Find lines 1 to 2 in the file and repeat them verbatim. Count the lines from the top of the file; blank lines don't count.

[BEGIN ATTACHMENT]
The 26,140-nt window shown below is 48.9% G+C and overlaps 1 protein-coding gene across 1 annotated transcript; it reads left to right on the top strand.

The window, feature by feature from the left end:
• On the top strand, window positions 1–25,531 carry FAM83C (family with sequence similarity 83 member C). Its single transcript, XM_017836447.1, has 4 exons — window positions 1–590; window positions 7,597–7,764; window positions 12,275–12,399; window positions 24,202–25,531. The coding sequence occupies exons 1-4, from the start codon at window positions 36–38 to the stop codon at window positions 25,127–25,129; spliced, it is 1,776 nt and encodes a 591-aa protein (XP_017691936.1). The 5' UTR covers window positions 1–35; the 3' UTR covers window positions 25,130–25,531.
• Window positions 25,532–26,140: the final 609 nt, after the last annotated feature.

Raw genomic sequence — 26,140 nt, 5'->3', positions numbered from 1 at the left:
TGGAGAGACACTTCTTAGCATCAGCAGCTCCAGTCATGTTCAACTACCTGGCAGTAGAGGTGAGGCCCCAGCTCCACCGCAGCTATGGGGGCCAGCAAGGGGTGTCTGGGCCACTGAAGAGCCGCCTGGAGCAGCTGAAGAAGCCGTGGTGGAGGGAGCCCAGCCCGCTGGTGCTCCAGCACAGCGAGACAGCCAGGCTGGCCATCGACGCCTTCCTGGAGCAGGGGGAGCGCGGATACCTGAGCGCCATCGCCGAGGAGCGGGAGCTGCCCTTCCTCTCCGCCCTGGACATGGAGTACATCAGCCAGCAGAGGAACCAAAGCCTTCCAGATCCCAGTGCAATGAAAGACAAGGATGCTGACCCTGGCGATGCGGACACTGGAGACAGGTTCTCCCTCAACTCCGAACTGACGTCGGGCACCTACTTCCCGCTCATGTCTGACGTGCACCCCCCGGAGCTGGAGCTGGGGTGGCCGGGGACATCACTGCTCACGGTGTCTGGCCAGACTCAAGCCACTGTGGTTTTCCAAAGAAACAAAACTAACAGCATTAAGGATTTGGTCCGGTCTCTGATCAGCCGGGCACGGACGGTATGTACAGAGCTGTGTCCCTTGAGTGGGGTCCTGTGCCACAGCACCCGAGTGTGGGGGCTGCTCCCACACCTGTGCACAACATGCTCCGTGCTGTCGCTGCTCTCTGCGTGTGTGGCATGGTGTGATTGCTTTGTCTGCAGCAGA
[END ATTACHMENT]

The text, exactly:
The 26,140-nt window shown below is 48.9% G+C and overlaps 1 protein-coding gene across 1 annotated transcript; it reads left to right on the top strand.

The window, feature by feature from the left end: